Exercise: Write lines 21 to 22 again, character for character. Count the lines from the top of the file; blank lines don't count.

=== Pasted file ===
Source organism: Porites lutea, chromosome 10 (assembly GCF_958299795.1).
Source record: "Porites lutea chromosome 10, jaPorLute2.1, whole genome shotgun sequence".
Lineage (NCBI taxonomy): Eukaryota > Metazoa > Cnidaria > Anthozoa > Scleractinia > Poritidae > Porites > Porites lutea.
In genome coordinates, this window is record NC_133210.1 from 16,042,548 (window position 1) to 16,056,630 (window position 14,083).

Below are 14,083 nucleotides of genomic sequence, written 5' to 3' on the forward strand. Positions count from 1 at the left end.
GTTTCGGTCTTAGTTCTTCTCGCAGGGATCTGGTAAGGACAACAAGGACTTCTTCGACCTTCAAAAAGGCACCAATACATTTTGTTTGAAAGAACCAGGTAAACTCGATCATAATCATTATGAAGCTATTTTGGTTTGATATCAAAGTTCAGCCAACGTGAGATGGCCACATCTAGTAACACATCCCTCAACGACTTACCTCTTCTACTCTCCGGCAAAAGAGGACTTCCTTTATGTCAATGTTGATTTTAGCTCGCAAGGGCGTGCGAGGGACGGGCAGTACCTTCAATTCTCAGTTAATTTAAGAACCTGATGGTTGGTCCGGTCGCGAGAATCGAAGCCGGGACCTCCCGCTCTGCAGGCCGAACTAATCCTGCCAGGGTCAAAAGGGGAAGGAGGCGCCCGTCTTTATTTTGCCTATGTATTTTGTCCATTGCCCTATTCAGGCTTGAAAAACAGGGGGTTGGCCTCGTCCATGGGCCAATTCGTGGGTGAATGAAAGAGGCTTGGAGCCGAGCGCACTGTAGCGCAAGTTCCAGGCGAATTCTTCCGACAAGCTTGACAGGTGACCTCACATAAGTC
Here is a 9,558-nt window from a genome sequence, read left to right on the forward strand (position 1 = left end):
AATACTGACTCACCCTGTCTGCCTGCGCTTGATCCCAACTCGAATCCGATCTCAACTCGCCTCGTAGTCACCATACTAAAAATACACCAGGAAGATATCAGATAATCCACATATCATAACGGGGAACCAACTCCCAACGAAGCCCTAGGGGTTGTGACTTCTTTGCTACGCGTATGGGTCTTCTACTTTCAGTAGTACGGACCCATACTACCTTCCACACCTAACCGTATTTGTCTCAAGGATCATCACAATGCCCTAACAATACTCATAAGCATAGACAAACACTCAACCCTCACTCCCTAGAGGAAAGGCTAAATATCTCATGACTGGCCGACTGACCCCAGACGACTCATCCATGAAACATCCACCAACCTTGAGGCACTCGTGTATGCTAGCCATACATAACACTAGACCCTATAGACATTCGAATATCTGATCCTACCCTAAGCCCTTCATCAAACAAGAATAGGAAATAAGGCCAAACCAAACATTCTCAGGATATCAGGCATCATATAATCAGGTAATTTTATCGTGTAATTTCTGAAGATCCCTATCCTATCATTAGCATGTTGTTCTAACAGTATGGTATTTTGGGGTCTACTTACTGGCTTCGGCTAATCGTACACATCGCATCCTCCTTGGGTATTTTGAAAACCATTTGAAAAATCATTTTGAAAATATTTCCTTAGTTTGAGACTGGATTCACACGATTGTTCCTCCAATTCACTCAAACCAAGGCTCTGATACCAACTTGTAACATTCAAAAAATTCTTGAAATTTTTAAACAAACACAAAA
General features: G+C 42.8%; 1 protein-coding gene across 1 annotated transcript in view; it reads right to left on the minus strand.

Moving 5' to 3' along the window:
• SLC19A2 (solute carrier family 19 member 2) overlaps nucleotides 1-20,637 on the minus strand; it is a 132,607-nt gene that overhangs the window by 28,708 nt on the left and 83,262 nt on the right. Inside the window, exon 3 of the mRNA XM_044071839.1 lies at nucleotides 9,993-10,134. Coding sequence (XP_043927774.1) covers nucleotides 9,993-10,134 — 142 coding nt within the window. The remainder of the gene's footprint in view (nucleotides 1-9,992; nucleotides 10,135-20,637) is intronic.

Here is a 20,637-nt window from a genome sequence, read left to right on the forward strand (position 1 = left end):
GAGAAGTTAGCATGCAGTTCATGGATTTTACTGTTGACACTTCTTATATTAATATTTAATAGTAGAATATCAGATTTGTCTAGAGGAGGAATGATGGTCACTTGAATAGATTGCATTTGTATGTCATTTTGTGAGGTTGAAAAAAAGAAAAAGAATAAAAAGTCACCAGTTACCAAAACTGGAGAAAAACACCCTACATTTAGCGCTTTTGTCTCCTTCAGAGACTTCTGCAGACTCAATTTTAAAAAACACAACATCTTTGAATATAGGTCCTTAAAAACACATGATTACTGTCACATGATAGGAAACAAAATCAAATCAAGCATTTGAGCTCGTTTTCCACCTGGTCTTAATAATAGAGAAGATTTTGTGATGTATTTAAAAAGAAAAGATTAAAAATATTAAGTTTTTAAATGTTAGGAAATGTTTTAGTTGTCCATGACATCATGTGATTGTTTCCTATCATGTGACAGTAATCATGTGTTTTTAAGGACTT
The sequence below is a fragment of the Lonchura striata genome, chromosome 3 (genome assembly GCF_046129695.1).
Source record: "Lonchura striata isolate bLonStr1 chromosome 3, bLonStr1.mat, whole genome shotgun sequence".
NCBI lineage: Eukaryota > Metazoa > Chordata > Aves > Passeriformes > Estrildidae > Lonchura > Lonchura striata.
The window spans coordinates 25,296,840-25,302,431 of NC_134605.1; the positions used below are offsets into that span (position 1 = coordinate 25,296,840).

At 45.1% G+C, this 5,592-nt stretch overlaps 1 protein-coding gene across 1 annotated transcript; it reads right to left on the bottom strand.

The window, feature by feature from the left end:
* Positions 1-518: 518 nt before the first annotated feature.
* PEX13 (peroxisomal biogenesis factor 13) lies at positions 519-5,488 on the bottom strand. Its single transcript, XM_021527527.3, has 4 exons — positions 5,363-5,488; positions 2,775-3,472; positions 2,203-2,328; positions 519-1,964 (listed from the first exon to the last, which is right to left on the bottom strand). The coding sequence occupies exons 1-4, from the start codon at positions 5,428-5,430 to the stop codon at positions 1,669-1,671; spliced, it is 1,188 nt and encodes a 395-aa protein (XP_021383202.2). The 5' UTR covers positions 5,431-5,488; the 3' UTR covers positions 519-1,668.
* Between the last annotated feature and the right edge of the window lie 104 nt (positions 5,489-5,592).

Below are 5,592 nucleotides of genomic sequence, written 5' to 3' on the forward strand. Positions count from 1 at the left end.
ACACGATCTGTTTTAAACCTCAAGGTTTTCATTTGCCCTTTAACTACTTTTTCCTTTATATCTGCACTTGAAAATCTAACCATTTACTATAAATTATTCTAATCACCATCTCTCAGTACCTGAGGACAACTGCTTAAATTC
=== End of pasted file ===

* PEX13 (peroxisomal biogenesis factor 13) lies at positions 519-5,488 on the bottom strand. Its single transcript, XM_021527527.3, has 4 exons — positions 5,363-5,488; positions 2,775-3,472; positions 2,203-2,328; positions 519-1,964 (listed from the first exon to the last, which is right to left on the bottom strand). The coding sequence occupies exons 1-4, from the start codon at positions 5,428-5,430 to the stop codon at positions 1,669-1,671; spliced, it is 1,188 nt and encodes a 395-aa protein (XP_021383202.2). The 5' UTR covers positions 5,431-5,488; the 3' UTR covers positions 519-1,668.
* Between the last annotated feature and the right edge of the window lie 104 nt (positions 5,489-5,592).